The glass of fashion and the mould of form,
Th' observed of all observers, quite, quite down!

Instead, we see a slight, androgynous physique, whose female breasts are clearly apparent, especially when Hamlet returns from England dressed in a formfitting black sweater (and even tighter pants). We are thus forced to constantly remind ourselves—including those moments when Hamlet and Ophelia have their smooch fests—that we must willingly suspend our disbelief to accept the character on Shakespeare’s terms.
Ruth Negga, Fiona Bell.
Nor does Negga’s voice, rich and potent as it is, alter our perception of her femininity. Her speeches, filled with incisive readings—tragic, contemplative, and witty—remain rooted in her womanly expressivity. I could go on but the point is that Negga—like other actresses I’ve seen as Hamlet, including Dame Judith Anderson—gives a perfectly fine performance that never makes you actually accept her as a man. It’s much like watching a 300 pound diva singing Cho-Cho-San and forcing yourself to believe she’s a delicate Japanese maiden.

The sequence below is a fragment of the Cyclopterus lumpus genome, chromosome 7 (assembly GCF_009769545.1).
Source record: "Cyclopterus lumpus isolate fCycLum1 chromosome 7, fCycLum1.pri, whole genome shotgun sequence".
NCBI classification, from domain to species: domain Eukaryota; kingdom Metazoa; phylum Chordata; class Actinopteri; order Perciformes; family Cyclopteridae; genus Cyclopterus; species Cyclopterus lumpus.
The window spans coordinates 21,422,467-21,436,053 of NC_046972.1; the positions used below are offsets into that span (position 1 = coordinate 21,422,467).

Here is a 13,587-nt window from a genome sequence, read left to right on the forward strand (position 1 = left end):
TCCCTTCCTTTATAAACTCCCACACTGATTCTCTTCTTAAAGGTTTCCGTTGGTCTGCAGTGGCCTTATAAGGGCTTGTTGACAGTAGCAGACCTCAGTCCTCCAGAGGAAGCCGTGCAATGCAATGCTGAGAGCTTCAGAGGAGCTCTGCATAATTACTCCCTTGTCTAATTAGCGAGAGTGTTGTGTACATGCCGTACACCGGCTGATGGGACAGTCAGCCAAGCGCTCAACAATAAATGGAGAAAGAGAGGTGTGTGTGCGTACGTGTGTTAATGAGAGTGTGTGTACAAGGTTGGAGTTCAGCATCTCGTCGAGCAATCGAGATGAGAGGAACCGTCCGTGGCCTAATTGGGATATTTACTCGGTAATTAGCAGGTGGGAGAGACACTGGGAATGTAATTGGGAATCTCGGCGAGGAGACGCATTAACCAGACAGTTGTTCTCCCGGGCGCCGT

Aiofe Duffin, Gavin Drea.
The arguments pro and con regarding Hamlet’s masculinity versus his femininity—some even have theorized he’s actually a woman—go on and on, as in this Times piece by Leslie Bennetts, but the notion that he’s more feminine than butch has always rung false with me. All the more so for having seen the thrilling, unforgettable performance of Donald Madden for the Phoenix Theatre in 1961, still the best I’ve ever witnessed.